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The prevalence of exposure to domestic violence and the factors associated with co-occurrence of psychological and physical violence exposure: a sample from primary care patients



Since many health problems are associated with abuse and neglect at all ages, domestic violence victims may be considered as a group of primary care patients in need of special attention.


The aim of this multi-centre study was to assess the prevalence of domestic violence in primary care patients, and to identify those factors which influence the co-occurrence of psychological and physical violence exposure and their consequences (physical, sexual and reproductive and psychological) as obtained from medical records.

A study was carried out in 28 family practices in Slovenia in 2009. Twenty-eight family physicians approached every fifth family practice attendee, regardless of gender, to be interviewed about their exposure to domestic violence and asked to specify the perpetrator and the frequency. Out of 840 patients asked, 829 individuals, 61.0% women (n = 506) and 39.0% men (n = 323) were assessed (98.7% response rate). They represented a randomised sample of general practice attendees, aged 18 years and above, who had visited their physician for health problems and who were given a physical examination. Visits for administrative purposes were excluded.

Multivariate binary logistic regression analysis was used to determine the factors associated with exposure to both psychological and physical violence.


Of 829 patients, 15.3% reported some type of domestic violence experienced during the previous five years; 5.9% reported physical and 9.4% psychological violence; of these 19.2% of men and 80.8% of women had been exposed to psychological violence, while 22.4% of men and 77.6% of women had been exposed to physical violence. The domestic violence victims were mostly women (p < 0.001) aged up to 35 years (p = 0.001). Exposure to psychological violence was more prevalent than exposure to physical violence. Of the women, 20.0% were exposed to either type of violence, compared to 8.0% of male participants, who reported they were rarely exposed to physical violence, while women reported often or constant exposure to physical violence. Their partners were mostly the perpetrators of domestic violence towards women, while amongst men the perpetrators were mostly other family members.

In univariate analysis female gender was shown to be a risk factor for domestic violence exposure. Regression modelling, explaining 40% of the variance, extracted two factors associated with psychological and physical violence exposure: the abuse of alcohol in the patient (OR 4.7; 95% CI 1.54-14.45) and their unemployment (OR 13.3; 95% CI 1.53-116.45).


As far as the study design permits, the identified factors associated with both psychological and physical violence exposure could serve as determinants to raise family physicians' awareness when exploring the prevalence of domestic violence. The results of previous research, showing at least 15% prevalence of exposure to domestic violence among primary care patients in Slovenia, and the female gender as a risk factor, were confirmed.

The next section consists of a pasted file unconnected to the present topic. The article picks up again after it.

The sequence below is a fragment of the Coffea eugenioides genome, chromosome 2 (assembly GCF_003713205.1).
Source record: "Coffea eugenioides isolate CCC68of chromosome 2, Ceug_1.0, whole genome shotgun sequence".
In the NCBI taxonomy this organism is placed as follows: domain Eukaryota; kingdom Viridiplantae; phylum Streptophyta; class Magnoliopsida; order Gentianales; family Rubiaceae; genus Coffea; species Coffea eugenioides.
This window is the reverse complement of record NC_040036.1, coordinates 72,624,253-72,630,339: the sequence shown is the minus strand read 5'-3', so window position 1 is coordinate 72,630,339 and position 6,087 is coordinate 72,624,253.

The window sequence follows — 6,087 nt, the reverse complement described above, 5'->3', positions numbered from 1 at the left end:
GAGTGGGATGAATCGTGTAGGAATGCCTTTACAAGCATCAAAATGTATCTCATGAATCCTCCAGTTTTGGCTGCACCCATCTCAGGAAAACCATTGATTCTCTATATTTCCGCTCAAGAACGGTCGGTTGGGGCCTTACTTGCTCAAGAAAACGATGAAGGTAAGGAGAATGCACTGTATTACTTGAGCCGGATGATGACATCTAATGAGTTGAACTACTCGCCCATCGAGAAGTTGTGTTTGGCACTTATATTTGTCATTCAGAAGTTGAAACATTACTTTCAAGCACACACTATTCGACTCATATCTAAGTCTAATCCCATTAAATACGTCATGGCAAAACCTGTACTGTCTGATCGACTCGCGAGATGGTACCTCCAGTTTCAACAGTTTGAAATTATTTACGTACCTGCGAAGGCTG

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Domestic violence is a common and worrying social phenomenon. Ronan et al [1] stated that according to law enforcement statistics, domestic violence is the most frequent criminal activity in the USA. The victims are predominantly women and children [1, 2]; men are less often exposed to violent behaviour within families. The data show that one out of seven women has experienced domestic violence and that 20-40% of women will become victims at least once in their lives [3, 4]. According to a European Women's Lobby survey report, every fourth or fifth woman in the European Union has experienced violence from her partner [5]. The Council of Europe's findings are very similar, indicating that at least once in adulthood, between one fifth and one quarter of women experience domestic violence. In addition to physical violence, more than 10% of women have experienced sexual violence [6].

There are at least two distinct types of intimate partner violence (IPV) to be taken into consideration, i.e. common couple violence and intimate terrorism; the latter was considered to be the domain of men as perpetrators [7]. Johnson described several types of violence based on the dyadic control context of the violence, i.e. intimate terrorism, violent resistance, situational couple violence and mutual violent control [8]; these distinctions were mostly used in later research in this field. The population-based studies showed that between 25% and 50% of victims of IPV in a given year were men; female-perpetrated violence accounted for 40% of all cases reported during that time period [9, 10]. A study by Hines and Douglas [11] was the first to provide a systematic, quantitative description of the IPV experiences of a large sample of men who sought help for IPV victimization. By comparing the sample of men who reported IPV, and sought help, with a community sample of men, the authors were able to gain a better understanding of the IPV experiences of both groups of men. The study showed the existence of male victims of female-perpetrated intimate terrorism (IT). These men sustained very high rates and frequencies of psychological, sexual, and physical IPV, injuries and controlling behaviours, congruent with the pattern of Johnson's [7] conceptualization of IT. Even though the male help-seekers had high rates of perpetrating IPV themselves, their rates were similar to or lower than those found in shelter samples of battered women, and their violent behaviour conformed to Johnson's conceptualization of violent resistance [12]. By these findings, Hines and Douglas [11] disproved Johnson's [7, 8] assertion that IT is committed almost exclusively by men and violent resistance is committed almost exclusively by women.